_Py_WaitForSingleObject(void *handle, PY_TIMEOUT_T microseconds,
                            int intr_flag)
        DWORD result;
        DWORD handle_count;
        HANDLE handle_array[2];
        HANDLE sigint_event = NULL;

        LONGLONG timeout = -1;
        ULONGLONG deadline = 0;

        /* Store timeout in system time units of 100 ns. */
        if (microseconds >= 0) {
            timeout = microseconds * 10;
            deadline += timeout;

        handle_count = 1;
        handle_array[0] = (HANDLE)handle;

        if (intr_flag) {
            sigint_event = _PyOS_SigintEvent();
            if (sigint_event) {
                handle_array[handle_count++] = sigint_event;

        do {
            ULONGLONG now;
            DWORD milliseconds;

            if (timeout < 0) {
                milliseconds = INFINITE;
            } else if (timeout < INFINITE * 10000) {
                milliseconds = timeout / 10000;
            } else {
                milliseconds = INFINITE - 1;

            result = WaitForMultipleObjectsEx(
                        handle_count, handle_array, FALSE,
                        milliseconds, FALSE);

            if (sigint_event && result == WAIT_OBJECT_0 + 1) {
                /* Pretend that this was an alertable wait that
                   was interrupted by a user-mode APC queued to
                   the main thread by the C signal handler. It's
                   not implemented that way, but it could be. */
                result = STATUS_USER_APC;

            if (result != WAIT_TIMEOUT) {

            timeout = deadline - now;
        } while (timeout >= 0);

        return result;

If the wait returns STATUS_USER_APC, then the caller should call PyErr_CheckSignals(). intr_flag would presumably only be true when called from a thread that can handle signals, i.e. when _PyOS_IsMainThread() is true.

That said, if actual Windows condition variables are used (an alternate implementation in Python/condvar.h), then waiting is implemented via SleepConditionVariableSRW(). There's no way to integrate the SIGINT event with this wait, nor any documented way to cancel the wait from the console control thread. If this implementation is adopted, then maybe the few cases that require locks that support an interruptible wait can be implemented as a separate thread API.
msg388028 - (view) Author: Alexander Grigoriev (alegrigoriev) Date: 2021-03-03 16:15

Windows calls the console event handler in a separate thread. The console event handler receives CTRL_C_EVENT, CTRL_BREAK_EVENT, console close, logoff, system shutdown events.

Originally, Windows devised an APC mechanism to simulate asynchronous delivery of Posix signal to threads. Those APCs are invoked during alertable wait functions. Delivery of an APS also aborts the wait with WAIT_IO_COMPLETION return code.

An APC can be queued by QueueUserAPC function.

An APC queue can be processed at any time by calling an alertable wait function with zero timeout, for example SleepEx(0, TRUE).

If you need an APC to break wait for asynchronous input (like console or serial port), use overlapped I/O with GetOverlappedResultEx function. To cancel the I/O request, use CancelIo function on the thread which issued the request. Note that you still need to wait for the cancelled request to complete the cancellation with GetOverlappedResult.
msg388037 - (view) Author: Eryk Sun (eryksun) * (Python triager) Date: 2021-03-03 17:50
Alexander, I wrote the above sample function to be slotted directly into the existing design based on the SIGINT event. I wasn't looking to rewrite everything using user-mode APCs and alertable waits. A change like that could have ramifications for applications that already use alertable waits, depending on how resiliently they're designed.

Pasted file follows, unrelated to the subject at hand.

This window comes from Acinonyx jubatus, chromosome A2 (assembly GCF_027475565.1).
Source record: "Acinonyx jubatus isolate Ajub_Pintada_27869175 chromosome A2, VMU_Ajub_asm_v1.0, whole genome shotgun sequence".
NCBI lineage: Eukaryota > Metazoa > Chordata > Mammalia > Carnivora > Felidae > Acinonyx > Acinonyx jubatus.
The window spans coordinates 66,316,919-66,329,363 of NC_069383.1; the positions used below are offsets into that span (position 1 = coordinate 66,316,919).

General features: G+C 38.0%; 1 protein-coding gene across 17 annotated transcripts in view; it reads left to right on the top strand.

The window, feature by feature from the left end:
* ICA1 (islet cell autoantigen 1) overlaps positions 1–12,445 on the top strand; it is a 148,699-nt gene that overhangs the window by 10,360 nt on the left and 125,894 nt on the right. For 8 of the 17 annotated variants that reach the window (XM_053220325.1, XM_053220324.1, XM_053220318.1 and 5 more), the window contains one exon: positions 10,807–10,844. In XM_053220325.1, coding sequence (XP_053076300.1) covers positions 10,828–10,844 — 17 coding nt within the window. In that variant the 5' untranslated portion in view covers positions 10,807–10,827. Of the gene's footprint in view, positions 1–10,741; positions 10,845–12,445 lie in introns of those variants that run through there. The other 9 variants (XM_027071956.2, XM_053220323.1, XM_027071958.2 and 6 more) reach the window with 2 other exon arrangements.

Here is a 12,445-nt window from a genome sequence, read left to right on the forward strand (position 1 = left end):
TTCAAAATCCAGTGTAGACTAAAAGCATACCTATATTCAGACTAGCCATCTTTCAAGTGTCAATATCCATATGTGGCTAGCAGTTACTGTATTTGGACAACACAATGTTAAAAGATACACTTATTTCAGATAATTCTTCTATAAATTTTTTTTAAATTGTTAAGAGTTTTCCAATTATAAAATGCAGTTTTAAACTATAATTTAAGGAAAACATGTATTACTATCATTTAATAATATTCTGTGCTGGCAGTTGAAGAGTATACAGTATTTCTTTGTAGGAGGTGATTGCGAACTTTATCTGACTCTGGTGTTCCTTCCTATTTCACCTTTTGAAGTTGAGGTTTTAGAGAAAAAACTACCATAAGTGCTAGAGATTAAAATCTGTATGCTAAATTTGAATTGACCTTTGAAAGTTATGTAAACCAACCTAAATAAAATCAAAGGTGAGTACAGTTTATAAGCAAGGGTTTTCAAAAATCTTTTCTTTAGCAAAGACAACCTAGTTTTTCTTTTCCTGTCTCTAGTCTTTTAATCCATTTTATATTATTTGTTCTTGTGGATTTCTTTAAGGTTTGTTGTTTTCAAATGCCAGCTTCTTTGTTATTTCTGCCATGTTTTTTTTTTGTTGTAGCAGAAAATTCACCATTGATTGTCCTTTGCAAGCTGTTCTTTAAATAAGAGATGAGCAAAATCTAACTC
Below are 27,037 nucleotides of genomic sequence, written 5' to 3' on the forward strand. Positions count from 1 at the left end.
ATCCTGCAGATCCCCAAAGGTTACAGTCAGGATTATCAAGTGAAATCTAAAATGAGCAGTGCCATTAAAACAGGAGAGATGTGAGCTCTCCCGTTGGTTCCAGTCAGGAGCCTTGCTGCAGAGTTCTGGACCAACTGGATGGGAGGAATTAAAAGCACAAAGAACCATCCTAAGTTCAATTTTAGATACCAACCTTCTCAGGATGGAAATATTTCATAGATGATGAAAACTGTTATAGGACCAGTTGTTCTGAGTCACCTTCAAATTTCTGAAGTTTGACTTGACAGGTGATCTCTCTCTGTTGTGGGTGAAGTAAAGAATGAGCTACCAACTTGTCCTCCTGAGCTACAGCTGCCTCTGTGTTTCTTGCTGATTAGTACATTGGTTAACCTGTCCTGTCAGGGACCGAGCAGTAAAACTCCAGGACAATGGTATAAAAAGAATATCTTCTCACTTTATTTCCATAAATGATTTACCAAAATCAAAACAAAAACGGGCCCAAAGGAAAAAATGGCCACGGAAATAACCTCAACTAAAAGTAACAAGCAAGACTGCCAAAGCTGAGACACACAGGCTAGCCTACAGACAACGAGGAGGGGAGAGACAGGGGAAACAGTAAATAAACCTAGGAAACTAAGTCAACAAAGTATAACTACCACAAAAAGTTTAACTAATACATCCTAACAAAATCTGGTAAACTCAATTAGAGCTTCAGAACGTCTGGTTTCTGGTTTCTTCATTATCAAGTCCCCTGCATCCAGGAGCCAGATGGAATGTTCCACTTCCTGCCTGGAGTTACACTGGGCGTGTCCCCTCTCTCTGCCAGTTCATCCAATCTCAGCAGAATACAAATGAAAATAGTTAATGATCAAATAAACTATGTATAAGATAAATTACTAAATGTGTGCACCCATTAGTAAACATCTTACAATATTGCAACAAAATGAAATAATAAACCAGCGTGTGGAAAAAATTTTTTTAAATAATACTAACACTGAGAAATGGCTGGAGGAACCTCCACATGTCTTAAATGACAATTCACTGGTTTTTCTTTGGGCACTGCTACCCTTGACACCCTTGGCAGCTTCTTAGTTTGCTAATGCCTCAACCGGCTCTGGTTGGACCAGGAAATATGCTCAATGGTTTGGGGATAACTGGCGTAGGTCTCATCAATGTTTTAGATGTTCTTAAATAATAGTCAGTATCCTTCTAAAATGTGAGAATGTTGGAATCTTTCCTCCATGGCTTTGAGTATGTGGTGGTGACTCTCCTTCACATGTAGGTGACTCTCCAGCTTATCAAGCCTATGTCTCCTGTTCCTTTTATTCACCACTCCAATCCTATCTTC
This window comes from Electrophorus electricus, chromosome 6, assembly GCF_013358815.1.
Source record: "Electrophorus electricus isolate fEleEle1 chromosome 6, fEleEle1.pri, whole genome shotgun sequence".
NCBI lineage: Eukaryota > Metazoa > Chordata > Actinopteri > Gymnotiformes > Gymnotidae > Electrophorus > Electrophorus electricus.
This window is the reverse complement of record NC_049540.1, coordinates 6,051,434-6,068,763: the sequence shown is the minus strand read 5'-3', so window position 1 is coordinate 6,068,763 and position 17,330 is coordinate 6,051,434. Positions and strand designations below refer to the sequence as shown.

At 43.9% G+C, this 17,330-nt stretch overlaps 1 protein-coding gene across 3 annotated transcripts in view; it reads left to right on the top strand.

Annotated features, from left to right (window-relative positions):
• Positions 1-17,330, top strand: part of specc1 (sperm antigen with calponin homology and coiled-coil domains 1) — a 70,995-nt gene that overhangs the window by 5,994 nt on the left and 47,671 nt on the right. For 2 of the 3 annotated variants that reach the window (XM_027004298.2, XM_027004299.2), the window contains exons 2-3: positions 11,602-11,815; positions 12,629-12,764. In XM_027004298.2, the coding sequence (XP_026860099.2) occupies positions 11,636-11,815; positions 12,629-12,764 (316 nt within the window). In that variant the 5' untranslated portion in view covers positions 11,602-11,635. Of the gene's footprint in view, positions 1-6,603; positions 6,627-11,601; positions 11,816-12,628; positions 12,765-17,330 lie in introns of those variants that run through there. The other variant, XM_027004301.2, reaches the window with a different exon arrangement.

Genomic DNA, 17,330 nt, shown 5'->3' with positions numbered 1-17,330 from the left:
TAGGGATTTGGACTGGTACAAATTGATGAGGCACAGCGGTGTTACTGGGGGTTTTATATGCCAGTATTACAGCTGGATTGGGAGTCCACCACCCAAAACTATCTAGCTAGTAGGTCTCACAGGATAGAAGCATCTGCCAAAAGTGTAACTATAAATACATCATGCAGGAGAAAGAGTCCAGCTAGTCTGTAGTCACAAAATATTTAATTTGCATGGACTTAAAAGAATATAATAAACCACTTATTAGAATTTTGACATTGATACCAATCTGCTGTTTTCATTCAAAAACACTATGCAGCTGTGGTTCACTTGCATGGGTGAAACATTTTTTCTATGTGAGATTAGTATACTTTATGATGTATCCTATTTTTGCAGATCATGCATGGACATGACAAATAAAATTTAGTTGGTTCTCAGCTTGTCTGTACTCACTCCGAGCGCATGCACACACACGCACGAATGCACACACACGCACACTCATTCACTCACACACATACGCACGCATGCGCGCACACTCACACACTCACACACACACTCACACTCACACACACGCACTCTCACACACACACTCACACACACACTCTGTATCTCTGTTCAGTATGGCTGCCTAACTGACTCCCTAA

> Originally, Windows devised an APC mechanism to simulate asynchronous
> delivery of Posix signal to threads. 

IIRC, Iterix (i.e. SUA -- replaced nowadays by WSL) used Asynchronous Procedure Calls (APCs) to implement Unix signals. But APCs certainly weren't devised solely for the purpose of the providing signals in the POSIX subsystem. They're an evolution of Asynchronous System Traps (ASTs) in DEC VMS. (The lead designer of NT and most of the development team originally designed and implemented VMS at DEC. They began working at Microsoft to design the NT system and OS/2, Win32, and POSIX subsystems starting in late 1988.) Kernel-mode and user-mode APCs are fundamental and critical to NT (e.g. thread termination uses an APC), and particularly the I/O system, which uses a special kernel-mode APC for I/O request completion. (An I/O request is often serviced in an arbitrary thread context. Buffered I/O completion has to be queued back to the calling thread in order to copy from a system buffer to the user buffer.)

> Those APCs are invoked during alertable wait functions. Delivery 
> of an APS also aborts the wait with WAIT_IO_COMPLETION return code.

WAIT_IO_COMPLETION is the same as STATUS_USER_APC, because I/O completion routines are queued as user-mode APCs (e.g. by ReadFileEx). Using the name "WAIT_IO_COMPLETION" clarifies the intent in this case. In general, I prefer "STATUS_USER_APC".

> An APC queue can be processed at any time by calling an alertable 
> wait function with zero timeout, for example SleepEx(0, TRUE).

The user-mode APC queue can also be pumped by calling the NtTestAlert() system function. For example:

    import ctypes
    ntdll = ctypes.WinDLL('ntdll')
    kernel32 = ctypes.WinDLL('kernel32', use_last_error=True)

    @ctypes.WINFUNCTYPE(None, ctypes.c_void_p)
    def apc(p):
        print('spam APC')

    hthread = ctypes.c_void_p(-2)
    kernel32.QueueUserAPC(apc, hthread, None)

    >>> ntdll.NtTestAlert(hthread)
    spam APC
Date User Action Args
2022-04-11 14:59:11adminsetgithub: 80116
2021-03-03 17:50:09eryksunsetmessages: + msg388037
2021-03-03 16:15:32alegrigorievsetnosy: + alegrigoriev
messages: + msg388028
2021-03-03 03:43:07eryksunsetmessages: + msg387997
versions: + Python 3.8, Python 3.9, Python 3.10, - Python 2.7, Python 3.7
2019-02-08 15:25:41steve.dowersetmessages: + msg335086
2019-02-08 05:13:00eryksunsetnosy: + eryksun
messages: + msg335056
2019-02-08 01:16:47Chris Billingtonsetmessages: + msg335050
2019-02-08 01:12:57Chris Billingtoncreate